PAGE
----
Hello, Robbie. Goodbye, Robbie.

Rick hurried home to take apart the nursery and make funeral plans. The doctors released me nine hours after Robbie’s birth.

We left the hospital and drove to Mother’s to pick up the girls. Rick had explained to them about their brother and told me they were fine, but I pictured their sad faces–felt their disappointment.

When we drove up, they ran down Mother’s driveway smiling, holding boxes of Nerds candy. Katie’s pigtails bounced as she said, “If Robbie’d lived, we’d have bought him some Nerds, but he’s in heaven.”

Jamie added, “Grady’s probably holding him right now.” (Grady, my father, had died five years earlier.)

Genuine smiles.

Acceptance in the face of tragedy.

Children’s broken bones heal faster than adults. Maybe their hearts do too.

My heart took a little longer to heal.

Some days I felt strong, but grief is tricky. It sneaks up from behind and throws unexpected punches.

The soft color of baby blue felt like a quick jab to the jaw. Seeing newborn babies, especially boys, could knock me down for a while.

A week before Robbie was born, my grandmother Goge gently offered me some advice. Here words seemed like an extra puzzle piece. I tried turning them to every angle, but they didn’t fit. I hadn’t asked for her help. Now her words slid easily into my heart.

“Julie,” she said softly. “The hardest battles aren’t fought on the battlefield, but in a mother’s heart.”

Epilogue:

Two years later, we drove to a different hospital. There was no rain in sight that hot, steamy August day.

Pretty soon, loud crying announced the arrival of another son–Richard Thomas Garmon. Watching Rick hold Thomas–his perfectly formed head inside my husband’s hands, a prayer of gratitude rose .

Thank You, God. You were there the whole time–even when it didn’t make sense. You never left my side.

 

** Please forgive the length of this blog post.

** “The Hardest Battle” was published by Homelife magazine out of LIFEWAY, January, 2002.

Love and prayers,

Julie

Comments

  1. Oh, Julie. I’m thinking of all the moms who’ve lost little ones that you just comforted, knowing they are not alone in their pain. Thank you for sharing. hugs.

    • Marie, my heart was so full when I posted this. I prayed about it, and this is the post that felt right. Have been praying for mamas since I put it up.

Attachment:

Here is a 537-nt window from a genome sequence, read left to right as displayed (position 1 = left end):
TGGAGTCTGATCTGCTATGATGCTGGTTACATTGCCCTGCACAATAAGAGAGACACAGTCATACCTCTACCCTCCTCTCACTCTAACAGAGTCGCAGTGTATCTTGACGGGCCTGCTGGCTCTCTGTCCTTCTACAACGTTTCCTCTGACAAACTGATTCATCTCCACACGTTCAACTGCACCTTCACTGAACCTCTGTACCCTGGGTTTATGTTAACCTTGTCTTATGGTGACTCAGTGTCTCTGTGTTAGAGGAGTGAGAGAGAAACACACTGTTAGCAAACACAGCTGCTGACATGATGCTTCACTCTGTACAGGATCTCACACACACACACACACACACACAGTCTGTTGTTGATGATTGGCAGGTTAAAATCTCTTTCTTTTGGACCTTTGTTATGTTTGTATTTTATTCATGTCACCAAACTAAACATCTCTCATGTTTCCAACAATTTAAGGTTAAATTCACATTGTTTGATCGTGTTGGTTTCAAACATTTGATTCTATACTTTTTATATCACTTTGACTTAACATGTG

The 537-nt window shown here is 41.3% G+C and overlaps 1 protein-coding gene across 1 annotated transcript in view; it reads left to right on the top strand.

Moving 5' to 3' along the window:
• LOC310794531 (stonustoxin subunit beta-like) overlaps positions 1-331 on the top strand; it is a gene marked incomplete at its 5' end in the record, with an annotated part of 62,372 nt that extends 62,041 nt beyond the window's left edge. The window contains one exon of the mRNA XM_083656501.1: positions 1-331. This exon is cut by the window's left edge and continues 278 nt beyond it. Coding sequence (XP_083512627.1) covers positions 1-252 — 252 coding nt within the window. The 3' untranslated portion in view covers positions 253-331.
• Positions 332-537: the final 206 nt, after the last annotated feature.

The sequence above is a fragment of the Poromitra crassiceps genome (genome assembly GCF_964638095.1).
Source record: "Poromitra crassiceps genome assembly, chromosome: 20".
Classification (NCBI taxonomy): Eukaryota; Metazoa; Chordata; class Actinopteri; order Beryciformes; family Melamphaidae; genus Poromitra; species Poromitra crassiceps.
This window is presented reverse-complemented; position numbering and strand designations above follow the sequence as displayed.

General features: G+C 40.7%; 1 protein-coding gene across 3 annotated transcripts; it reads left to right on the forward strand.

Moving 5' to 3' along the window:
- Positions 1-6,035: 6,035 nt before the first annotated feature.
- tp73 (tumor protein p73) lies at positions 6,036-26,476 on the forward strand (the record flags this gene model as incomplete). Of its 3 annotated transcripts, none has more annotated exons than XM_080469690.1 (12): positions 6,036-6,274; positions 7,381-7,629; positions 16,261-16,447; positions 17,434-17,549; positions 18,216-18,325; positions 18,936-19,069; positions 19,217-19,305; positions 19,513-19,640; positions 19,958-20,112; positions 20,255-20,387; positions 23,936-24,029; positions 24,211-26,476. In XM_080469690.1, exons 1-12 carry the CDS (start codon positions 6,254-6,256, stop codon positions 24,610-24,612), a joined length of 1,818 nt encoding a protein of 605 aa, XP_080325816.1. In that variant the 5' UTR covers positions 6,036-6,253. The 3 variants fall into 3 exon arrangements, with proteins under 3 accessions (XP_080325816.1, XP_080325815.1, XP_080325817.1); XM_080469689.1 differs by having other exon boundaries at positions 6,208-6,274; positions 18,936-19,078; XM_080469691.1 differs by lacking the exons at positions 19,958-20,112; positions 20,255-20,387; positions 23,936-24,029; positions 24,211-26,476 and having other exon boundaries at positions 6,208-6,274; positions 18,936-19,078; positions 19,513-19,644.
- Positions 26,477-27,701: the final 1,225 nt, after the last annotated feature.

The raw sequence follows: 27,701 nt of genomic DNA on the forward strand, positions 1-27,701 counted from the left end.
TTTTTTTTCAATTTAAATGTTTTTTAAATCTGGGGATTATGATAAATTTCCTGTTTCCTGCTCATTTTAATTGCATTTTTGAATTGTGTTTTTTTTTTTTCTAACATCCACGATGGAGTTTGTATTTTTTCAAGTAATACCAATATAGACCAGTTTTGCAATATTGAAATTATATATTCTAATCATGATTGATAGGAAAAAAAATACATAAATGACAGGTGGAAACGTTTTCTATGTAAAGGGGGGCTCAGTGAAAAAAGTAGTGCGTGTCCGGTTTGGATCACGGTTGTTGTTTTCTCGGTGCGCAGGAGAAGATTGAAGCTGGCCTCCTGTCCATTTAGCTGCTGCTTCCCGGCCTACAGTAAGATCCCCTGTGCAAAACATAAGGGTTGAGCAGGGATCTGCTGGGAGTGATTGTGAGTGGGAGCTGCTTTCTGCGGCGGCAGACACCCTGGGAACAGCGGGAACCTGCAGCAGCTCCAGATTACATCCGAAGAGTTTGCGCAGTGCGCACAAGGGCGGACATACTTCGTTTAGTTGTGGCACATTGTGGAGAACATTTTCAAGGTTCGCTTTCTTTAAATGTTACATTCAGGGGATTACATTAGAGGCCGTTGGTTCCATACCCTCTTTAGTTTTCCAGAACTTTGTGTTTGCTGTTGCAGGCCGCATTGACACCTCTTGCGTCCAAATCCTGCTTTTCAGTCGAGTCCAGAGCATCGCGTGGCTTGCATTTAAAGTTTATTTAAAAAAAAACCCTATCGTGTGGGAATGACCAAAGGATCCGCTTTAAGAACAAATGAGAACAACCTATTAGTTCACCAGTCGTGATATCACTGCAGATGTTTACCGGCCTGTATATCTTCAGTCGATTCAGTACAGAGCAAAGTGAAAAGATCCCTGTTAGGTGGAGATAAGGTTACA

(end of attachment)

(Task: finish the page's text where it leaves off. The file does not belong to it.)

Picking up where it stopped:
Thank you. Hugs right back to you.

  2. Mary Wilkins says:

    Oh my! Thank you for this article. I’m sure there are so many Moms who have gone thru such ordeals right around me and have never spoken about it. You and they are the ones I pray for on Mother’s Day. Sending hugs.

    • Oh, bless your heart, Mary. You pray for mamas who’ve lost babies on Mother’s Day. What a ministry! May God pour out His favor on your!!

  3. Sharon Mangas says:

    My Dear Julie,
    Thank you for sharing this. I know it wasn’t easy. Your writing is always heartfelt and glistening with beauty and emotion. I’m sure, as your friend Marie says, this will help other young mothers who have lost babies know they’re not alone in their grief. I will never forget when I was a young mother and a friend called to tell me her baby was stillborn. Honestly, I didn’t know what to say. I was stunned. It wasn’t supposed to turn out like that. I’m sure I tripped all over myself trying to say something, anything. Now I know it’s most important to listen and just be there to show love. Sharon Mangas

    • Sharon, that’s exactly right. Just listen and care. That’s all that matters, isn’t it?

      Thank you soooo much for reading and letting me know this touched your heart. You are always, always such an encourager!!! Love you, my friend.